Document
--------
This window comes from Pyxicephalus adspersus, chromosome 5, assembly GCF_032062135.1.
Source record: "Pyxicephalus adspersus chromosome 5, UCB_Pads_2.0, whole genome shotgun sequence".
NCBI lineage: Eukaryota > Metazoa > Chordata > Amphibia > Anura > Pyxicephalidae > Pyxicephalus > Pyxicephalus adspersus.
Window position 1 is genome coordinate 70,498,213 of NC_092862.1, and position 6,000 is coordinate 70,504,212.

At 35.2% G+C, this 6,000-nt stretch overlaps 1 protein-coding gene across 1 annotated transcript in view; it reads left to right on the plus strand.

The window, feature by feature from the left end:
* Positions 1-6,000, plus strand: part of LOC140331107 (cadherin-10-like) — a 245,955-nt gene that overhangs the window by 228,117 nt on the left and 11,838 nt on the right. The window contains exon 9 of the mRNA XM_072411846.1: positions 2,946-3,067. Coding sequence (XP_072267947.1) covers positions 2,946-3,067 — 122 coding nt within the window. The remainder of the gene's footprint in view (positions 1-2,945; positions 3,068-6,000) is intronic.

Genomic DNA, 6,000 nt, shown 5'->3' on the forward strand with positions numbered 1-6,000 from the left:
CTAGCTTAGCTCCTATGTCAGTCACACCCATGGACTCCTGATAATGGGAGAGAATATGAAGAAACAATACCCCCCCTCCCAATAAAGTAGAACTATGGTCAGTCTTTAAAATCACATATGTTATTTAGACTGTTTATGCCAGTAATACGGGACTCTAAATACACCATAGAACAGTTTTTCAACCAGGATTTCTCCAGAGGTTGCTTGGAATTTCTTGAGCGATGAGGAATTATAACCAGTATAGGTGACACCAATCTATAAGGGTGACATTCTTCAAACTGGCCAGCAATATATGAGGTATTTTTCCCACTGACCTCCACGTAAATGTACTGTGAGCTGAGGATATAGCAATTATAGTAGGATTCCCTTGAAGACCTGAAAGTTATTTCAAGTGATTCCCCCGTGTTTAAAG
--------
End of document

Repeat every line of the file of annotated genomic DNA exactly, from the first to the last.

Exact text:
This window comes from Pyxicephalus adspersus, chromosome 5, assembly GCF_032062135.1.
Source record: "Pyxicephalus adspersus chromosome 5, UCB_Pads_2.0, whole genome shotgun sequence".
NCBI lineage: Eukaryota > Metazoa > Chordata > Amphibia > Anura > Pyxicephalidae > Pyxicephalus > Pyxicephalus adspersus.
Window position 1 is genome coordinate 70,498,213 of NC_092862.1, and position 6,000 is coordinate 70,504,212.

At 35.2% G+C, this 6,000-nt stretch overlaps 1 protein-coding gene across 1 annotated transcript in view; it reads left to right on the plus strand.

The window, feature by feature from the left end:
* Positions 1-6,000, plus strand: part of LOC140331107 (cadherin-10-like) — a 245,955-nt gene that overhangs the window by 228,117 nt on the left and 11,838 nt on the right. The window contains exon 9 of the mRNA XM_072411846.1: positions 2,946-3,067. Coding sequence (XP_072267947.1) covers positions 2,946-3,067 — 122 coding nt within the window. The remainder of the gene's footprint in view (positions 1-2,945; positions 3,068-6,000) is intronic.

Genomic DNA, 6,000 nt, shown 5'->3' on the forward strand with positions numbered 1-6,000 from the left:
CTAGCTTAGCTCCTATGTCAGTCACACCCATGGACTCCTGATAATGGGAGAGAATATGAAGAAACAATACCCCCCCTCCCAATAAAGTAGAACTATGGTCAGTCTTTAAAATCACATATGTTATTTAGACTGTTTATGCCAGTAATACGGGACTCTAAATACACCATAGAACAGTTTTTCAACCAGGATTTCTCCAGAGGTTGCTTGGAATTTCTTGAGCGATGAGGAATTATAACCAGTATAGGTGACACCAATCTATAAGGGTGACATTCTTCAAACTGGCCAGCAATATATGAGGTATTTTTCCCACTGACCTCCACGTAAATGTACTGTGAGCTGAGGATATAGCAATTATAGTAGGATTCCCTTGAAGACCTGAAAGTTATTTCAAGTGATTCCCCCGTGTTTAAAG